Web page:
I'm usually more than willing to criticize Pete Rose, but the Hit King is absolutely right in this case. Nippon Professional Baseball (NPB) has quality baseball, but it's not a major league. Underachieving American players such as Tuffy Rhodes and Lastings Milledge see a marked improvement in performance upon transitioning to Japan. I have no doubt that the top flight talent in NPB can excel in the major leagues, because we've seen Ichiro!, Yu Darvish, and Hideo Nomo shine in the AL and NL. However, I can't believe that the average player in NPB is near as good as the average player in MLB. I have no problem saying that Ichiro! is a member of the 4,000 professional hits club as long as we count minor league hits for other players. The 4,000 hit club, as commonly defined, should only include Ty Cobb and Pete Rose.
Here's an article that's sure to please many media members in Cincinnati. I'm tired of the Phillips v. Votto nonsense, but I don't think we've seen the last of this non-issue yet. As pointed out by Sean Smith aka AROM (creator of the CHONE projection system) here, Brandon Phillips' situational has been worth two wins this season, depending upon which measurement you use. If you use a normal run estimator, such as Baseball-Reference's batting runs, Phillips has been worth five runs below average with the bat this season. However, if you look at his runs above average by the base-out states (RE24)*, then he's been worth seventeen runs above average.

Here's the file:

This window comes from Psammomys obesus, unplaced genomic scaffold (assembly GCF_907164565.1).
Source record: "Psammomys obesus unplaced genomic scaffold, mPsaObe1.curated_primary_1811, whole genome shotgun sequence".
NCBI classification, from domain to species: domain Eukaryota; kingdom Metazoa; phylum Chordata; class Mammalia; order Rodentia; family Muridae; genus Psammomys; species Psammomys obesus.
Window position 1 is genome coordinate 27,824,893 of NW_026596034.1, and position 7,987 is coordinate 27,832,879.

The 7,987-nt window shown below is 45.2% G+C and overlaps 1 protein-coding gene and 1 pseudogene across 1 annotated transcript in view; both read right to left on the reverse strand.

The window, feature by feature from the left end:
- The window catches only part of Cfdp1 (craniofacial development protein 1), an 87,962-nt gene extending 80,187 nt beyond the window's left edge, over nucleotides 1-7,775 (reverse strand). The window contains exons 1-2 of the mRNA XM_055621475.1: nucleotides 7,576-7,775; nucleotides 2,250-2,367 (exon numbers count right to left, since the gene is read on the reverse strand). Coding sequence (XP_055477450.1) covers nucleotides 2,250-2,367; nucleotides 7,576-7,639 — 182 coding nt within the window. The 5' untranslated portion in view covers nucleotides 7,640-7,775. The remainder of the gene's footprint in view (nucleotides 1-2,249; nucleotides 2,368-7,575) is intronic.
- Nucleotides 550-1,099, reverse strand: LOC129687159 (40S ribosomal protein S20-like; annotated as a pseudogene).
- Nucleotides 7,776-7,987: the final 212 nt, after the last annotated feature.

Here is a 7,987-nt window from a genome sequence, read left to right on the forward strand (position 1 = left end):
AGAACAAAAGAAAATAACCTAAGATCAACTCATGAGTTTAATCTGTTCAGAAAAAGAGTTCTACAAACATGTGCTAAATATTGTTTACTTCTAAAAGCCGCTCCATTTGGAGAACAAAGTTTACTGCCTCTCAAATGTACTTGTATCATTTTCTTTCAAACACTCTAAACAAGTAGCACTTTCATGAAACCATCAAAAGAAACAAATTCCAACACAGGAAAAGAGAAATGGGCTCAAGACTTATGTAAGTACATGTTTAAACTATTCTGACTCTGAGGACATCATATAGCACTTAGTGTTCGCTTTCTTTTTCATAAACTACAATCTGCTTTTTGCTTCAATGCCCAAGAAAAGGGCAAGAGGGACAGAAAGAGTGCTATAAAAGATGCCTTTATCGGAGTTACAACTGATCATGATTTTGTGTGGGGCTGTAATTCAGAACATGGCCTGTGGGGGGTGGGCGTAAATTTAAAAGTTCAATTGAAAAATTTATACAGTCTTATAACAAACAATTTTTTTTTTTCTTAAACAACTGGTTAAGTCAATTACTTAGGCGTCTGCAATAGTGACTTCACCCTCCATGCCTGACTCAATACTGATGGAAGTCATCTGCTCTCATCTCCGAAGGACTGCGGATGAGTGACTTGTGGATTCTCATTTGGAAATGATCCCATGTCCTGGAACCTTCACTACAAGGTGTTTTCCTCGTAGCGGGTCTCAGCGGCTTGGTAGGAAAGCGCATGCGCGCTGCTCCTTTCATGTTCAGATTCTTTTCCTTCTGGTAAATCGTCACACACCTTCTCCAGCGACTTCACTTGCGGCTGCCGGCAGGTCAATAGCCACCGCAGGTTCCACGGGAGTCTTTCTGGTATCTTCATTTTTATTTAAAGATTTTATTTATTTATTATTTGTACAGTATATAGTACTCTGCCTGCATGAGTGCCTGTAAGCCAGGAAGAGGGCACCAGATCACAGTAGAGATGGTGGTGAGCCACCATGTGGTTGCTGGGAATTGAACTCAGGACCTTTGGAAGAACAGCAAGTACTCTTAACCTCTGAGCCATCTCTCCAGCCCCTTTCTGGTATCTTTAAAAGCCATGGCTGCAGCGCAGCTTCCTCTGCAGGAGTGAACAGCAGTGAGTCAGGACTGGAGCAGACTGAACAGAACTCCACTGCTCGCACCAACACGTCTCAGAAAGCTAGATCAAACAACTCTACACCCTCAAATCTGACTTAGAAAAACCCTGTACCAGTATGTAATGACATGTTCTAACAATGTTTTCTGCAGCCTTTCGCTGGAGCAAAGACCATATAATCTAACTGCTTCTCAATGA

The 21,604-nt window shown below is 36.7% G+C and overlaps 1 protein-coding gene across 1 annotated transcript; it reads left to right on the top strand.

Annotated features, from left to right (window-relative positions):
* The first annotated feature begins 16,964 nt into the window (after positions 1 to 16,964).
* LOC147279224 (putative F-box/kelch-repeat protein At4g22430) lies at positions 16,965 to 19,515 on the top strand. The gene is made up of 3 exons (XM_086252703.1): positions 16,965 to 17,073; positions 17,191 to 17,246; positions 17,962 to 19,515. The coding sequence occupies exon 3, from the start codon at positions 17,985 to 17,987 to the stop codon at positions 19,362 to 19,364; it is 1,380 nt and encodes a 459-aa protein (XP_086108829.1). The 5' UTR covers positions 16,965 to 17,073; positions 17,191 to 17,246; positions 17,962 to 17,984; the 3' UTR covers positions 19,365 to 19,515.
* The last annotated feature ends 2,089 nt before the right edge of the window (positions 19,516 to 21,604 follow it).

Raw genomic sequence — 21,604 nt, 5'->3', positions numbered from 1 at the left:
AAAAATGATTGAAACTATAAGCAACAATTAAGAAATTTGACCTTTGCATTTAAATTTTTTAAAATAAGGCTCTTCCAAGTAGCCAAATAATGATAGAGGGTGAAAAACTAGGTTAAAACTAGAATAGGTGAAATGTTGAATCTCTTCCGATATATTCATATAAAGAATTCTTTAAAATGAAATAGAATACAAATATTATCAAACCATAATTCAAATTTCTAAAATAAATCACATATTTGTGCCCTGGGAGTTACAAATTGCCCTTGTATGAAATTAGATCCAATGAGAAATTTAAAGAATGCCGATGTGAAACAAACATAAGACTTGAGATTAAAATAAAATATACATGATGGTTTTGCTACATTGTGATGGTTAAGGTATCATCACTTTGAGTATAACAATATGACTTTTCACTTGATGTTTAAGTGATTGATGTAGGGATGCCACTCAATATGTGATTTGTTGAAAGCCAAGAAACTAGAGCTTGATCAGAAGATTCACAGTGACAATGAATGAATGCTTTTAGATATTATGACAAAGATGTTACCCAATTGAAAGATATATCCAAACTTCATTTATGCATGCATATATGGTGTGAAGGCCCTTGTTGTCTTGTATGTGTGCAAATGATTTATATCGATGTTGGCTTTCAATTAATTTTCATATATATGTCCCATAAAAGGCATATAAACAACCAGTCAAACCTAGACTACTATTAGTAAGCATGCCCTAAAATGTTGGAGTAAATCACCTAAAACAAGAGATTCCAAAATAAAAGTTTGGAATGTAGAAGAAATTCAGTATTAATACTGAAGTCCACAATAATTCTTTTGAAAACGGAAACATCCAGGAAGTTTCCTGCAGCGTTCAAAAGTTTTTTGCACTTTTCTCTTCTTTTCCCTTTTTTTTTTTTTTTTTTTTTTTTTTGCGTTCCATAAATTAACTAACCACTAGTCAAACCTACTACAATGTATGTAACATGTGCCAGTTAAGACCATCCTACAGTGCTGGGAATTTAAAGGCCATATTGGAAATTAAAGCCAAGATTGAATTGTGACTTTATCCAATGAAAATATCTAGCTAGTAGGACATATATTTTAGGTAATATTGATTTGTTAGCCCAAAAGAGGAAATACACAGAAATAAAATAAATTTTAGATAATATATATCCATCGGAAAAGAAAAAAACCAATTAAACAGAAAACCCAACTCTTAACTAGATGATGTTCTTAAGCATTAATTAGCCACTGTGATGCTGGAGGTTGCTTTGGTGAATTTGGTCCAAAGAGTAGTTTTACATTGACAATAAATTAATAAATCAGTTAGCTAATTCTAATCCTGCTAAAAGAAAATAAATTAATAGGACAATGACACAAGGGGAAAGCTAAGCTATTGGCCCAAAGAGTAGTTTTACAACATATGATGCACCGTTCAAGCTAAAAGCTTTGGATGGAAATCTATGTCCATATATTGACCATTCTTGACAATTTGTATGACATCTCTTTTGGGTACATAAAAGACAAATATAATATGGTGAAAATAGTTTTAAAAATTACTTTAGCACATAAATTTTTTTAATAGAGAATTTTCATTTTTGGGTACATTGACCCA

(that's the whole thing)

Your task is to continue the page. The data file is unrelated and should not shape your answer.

*RE24 is a great tool for measuring the value of a player's batting performance in context. The "24" refers to the twenty-four base-out states, e.g. man on first with one out, bases loaded with nobody out, bases empty with two outs, etc. By measuring the expected run value of each state, we can then calculate the difference in value when the states change and assign that value to individual players. Lee Panas has a great explanation of the metric over at Tiger Tales.
Thanks to Repoz for the previous two links.
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